Priest, who is the legitimate successor to Nichiren Daishonin. Herein lies the
true significance of tozan in our time.
If we think of the Dai-Gohonzon of the High
Sanctuary, treasured at the Head Temple, as the fundamental root, then all
other Gohonzons are branches and leaves. The Gohonzons enshrined in each temple
and the Gohonzons that we received and to which we do Gongyo every morning and
evening were transcribed by the High Priest from the Dai-Gohonzon of the High
Sanctuary. The great benefits arising from them arise from the power emanating
from the Dai-Gohonzon, the source.
If we think that all Gohonzons are the same, and do
not seek the Dai-Gohonzon, we will not be able to receive benefits and attain
Buddhahood. It is like a branch that has been cut off, losing all access to
nutrients, and thereby withering away. The Dai-Gohonzon of the High Sanctuary
is the source of all Gohonzons. The Twenty-sixth High Priest Nichikan Shonin
said this about its immeasurable benefits:
This Gohonzon bestows limitless, infinite benefit,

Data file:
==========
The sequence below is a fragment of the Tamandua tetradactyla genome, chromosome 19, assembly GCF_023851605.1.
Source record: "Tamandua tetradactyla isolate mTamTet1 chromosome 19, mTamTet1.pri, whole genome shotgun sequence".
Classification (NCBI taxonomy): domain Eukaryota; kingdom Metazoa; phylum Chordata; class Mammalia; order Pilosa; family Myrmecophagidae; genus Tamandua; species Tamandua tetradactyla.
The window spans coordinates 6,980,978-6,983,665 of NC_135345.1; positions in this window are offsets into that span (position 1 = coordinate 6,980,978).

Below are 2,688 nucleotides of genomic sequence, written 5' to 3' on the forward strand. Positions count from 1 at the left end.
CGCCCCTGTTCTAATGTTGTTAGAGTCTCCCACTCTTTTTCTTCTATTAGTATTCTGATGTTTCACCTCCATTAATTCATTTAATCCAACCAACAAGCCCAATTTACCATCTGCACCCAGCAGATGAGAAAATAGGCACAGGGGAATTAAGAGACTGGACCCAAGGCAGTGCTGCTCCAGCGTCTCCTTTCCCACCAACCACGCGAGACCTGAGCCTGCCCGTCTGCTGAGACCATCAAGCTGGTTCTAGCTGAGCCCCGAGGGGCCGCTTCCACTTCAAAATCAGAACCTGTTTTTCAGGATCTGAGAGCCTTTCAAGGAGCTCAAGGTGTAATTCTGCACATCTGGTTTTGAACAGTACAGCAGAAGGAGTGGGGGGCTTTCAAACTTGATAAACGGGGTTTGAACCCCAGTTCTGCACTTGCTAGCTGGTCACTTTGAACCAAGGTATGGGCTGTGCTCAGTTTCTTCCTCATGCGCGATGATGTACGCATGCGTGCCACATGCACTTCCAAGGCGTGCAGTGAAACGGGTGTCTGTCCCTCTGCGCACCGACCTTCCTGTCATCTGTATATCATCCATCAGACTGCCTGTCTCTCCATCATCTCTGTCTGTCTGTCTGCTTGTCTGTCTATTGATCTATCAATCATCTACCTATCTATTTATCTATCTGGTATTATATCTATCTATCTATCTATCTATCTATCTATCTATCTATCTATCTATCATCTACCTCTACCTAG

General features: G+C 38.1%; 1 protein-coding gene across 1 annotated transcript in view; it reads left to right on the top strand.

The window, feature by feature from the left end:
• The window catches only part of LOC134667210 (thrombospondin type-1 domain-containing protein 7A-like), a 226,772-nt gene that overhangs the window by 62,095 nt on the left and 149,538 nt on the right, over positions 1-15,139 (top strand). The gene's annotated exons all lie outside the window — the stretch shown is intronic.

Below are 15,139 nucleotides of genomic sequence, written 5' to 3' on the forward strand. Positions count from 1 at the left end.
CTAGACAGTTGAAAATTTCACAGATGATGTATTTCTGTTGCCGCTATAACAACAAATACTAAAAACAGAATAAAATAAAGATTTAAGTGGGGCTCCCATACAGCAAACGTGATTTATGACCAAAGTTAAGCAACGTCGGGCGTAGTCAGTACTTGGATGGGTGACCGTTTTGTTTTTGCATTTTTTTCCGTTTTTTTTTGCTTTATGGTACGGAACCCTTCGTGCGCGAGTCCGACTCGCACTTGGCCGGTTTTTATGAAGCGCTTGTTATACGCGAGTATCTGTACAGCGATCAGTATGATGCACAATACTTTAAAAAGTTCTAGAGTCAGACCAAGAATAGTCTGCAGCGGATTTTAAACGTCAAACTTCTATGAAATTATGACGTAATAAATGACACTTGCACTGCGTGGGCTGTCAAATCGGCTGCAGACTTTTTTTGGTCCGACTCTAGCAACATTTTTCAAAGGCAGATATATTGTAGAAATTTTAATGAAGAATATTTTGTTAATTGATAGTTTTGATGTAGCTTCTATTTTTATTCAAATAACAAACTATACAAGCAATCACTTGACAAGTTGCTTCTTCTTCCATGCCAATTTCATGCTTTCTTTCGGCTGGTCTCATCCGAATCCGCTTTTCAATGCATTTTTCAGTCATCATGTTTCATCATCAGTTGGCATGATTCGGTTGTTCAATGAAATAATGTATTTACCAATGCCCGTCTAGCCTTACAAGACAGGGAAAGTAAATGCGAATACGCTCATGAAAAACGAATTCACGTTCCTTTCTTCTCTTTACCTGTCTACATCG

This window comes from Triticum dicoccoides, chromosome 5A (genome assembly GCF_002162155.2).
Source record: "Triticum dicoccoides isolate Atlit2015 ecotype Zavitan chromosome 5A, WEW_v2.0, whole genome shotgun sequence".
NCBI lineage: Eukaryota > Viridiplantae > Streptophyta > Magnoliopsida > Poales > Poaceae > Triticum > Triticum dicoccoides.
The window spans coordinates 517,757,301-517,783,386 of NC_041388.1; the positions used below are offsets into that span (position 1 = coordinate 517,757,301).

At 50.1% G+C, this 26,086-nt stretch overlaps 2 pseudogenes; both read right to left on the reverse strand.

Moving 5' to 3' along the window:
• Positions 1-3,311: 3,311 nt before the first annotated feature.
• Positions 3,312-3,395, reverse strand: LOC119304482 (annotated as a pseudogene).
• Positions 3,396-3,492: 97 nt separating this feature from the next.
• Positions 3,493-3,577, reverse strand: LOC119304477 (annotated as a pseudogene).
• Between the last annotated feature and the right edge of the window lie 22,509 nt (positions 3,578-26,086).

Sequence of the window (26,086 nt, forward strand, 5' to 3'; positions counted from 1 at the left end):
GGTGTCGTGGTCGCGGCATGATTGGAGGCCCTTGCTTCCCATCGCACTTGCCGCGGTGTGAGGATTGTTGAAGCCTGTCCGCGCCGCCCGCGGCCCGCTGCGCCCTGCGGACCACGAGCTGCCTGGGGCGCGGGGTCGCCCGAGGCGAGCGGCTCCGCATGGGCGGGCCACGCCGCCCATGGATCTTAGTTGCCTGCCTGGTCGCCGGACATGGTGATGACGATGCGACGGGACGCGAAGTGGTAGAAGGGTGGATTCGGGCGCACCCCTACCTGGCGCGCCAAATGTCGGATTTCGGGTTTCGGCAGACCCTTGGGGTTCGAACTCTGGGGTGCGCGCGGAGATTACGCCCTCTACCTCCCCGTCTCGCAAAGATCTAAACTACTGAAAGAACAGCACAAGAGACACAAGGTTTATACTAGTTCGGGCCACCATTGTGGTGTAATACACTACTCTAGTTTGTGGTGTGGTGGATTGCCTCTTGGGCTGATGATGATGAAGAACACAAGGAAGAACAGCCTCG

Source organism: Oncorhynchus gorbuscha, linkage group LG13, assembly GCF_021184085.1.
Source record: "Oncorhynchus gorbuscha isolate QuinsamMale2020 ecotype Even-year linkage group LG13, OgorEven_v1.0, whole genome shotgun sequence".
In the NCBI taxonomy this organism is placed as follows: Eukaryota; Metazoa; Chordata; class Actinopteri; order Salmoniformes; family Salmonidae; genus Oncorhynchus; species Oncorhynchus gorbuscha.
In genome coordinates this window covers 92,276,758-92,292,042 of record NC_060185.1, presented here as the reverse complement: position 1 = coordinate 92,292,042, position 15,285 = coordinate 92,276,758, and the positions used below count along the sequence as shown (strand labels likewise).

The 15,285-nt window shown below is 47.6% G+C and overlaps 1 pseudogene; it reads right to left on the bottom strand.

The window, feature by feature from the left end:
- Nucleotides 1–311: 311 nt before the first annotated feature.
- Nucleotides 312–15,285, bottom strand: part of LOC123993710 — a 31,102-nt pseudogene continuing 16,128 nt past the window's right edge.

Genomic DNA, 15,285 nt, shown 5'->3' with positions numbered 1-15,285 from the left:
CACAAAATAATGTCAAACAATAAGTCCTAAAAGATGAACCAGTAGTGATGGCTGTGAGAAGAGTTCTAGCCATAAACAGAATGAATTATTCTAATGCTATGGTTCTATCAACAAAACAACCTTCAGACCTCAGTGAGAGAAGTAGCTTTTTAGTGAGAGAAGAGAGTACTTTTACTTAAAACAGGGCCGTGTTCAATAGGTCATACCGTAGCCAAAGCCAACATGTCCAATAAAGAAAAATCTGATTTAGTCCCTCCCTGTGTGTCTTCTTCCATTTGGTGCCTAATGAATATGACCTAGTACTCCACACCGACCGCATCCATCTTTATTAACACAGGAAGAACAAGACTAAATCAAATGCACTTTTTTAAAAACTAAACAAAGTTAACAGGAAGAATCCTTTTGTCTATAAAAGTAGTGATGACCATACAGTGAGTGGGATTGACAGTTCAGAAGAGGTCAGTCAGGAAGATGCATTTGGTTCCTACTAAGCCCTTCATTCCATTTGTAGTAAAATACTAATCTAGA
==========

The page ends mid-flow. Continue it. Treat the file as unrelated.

and its unfathomable workings are vastly profound. Therefore, if you chant
Nam-Myoho-Renge-Kyo with faith in this Gohonzon for even a short while, there
is no prayer that will not be answered, no evil that will not be eradicated, no
blessing that will not be bestowed, and no reason that will not become clear.
(Yoshu, Vol. 4, p. 213)
It is said that even our lives can be prolonged if
we pray earnestly, always keeping in our hearts the yearning to see the
Dai-Gohonzon. Therefore, at any possible opportunity we should make a
pilgrimage to the Head Temple, where the Dai-Gohonzon is enshrined.
Nikko Shonin, Nichimoku Shonin and each successive
High Priest possess the entirety of the Daishonin’s most profound Buddhism
within himself. They each are one of the great Doshi (masters) who lead the